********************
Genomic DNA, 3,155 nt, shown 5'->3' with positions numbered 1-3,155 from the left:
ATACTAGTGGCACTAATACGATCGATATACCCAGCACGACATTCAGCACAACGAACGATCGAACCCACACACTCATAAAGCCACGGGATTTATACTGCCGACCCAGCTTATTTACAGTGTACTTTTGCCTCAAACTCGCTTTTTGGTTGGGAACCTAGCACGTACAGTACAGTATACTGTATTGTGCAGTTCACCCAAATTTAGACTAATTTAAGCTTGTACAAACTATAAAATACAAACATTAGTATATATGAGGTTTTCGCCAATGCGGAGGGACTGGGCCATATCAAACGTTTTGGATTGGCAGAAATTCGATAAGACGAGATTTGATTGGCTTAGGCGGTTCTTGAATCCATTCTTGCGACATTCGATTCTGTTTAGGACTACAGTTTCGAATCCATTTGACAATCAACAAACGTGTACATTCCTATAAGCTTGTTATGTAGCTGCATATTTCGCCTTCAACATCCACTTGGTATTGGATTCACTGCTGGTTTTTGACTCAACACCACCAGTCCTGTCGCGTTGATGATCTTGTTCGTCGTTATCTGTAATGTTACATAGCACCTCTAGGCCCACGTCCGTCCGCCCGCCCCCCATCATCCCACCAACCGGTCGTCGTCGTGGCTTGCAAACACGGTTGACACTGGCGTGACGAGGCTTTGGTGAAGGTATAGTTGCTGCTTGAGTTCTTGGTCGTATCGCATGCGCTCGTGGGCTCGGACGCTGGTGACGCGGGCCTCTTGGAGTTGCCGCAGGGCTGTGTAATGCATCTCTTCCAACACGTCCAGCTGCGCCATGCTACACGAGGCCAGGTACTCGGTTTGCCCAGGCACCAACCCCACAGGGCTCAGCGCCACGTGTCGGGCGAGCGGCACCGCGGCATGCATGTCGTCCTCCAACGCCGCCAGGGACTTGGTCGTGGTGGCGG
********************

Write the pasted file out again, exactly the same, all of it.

Genomic DNA, 3,155 nt, shown 5'->3' with positions numbered 1-3,155 from the left:
ATACTAGTGGCACTAATACGATCGATATACCCAGCACGACATTCAGCACAACGAACGATCGAACCCACACACTCATAAAGCCACGGGATTTATACTGCCGACCCAGCTTATTTACAGTGTACTTTTGCCTCAAACTCGCTTTTTGGTTGGGAACCTAGCACGTACAGTACAGTATACTGTATTGTGCAGTTCACCCAAATTTAGACTAATTTAAGCTTGTACAAACTATAAAATACAAACATTAGTATATATGAGGTTTTCGCCAATGCGGAGGGACTGGGCCATATCAAACGTTTTGGATTGGCAGAAATTCGATAAGACGAGATTTGATTGGCTTAGGCGGTTCTTGAATCCATTCTTGCGACATTCGATTCTGTTTAGGACTACAGTTTCGAATCCATTTGACAATCAACAAACGTGTACATTCCTATAAGCTTGTTATGTAGCTGCATATTTCGCCTTCAACATCCACTTGGTATTGGATTCACTGCTGGTTTTTGACTCAACACCACCAGTCCTGTCGCGTTGATGATCTTGTTCGTCGTTATCTGTAATGTTACATAGCACCTCTAGGCCCACGTCCGTCCGCCCGCCCCCCATCATCCCACCAACCGGTCGTCGTCGTGGCTTGCAAACACGGTTGACACTGGCGTGACGAGGCTTTGGTGAAGGTATAGTTGCTGCTTGAGTTCTTGGTCGTATCGCATGCGCTCGTGGGCTCGGACGCTGGTGACGCGGGCCTCTTGGAGTTGCCGCAGGGCTGTGTAATGCATCTCTTCCAACACGTCCAGCTGCGCCATGCTACACGAGGCCAGGTACTCGGTTTGCCCAGGCACCAACCCCACAGGGCTCAGCGCCACGTGTCGGGCGAGCGGCACCGCGGCATGCATGTCGTCCTCCAACGCCGCCAGGGACTTGGTCGTGGTGGCGG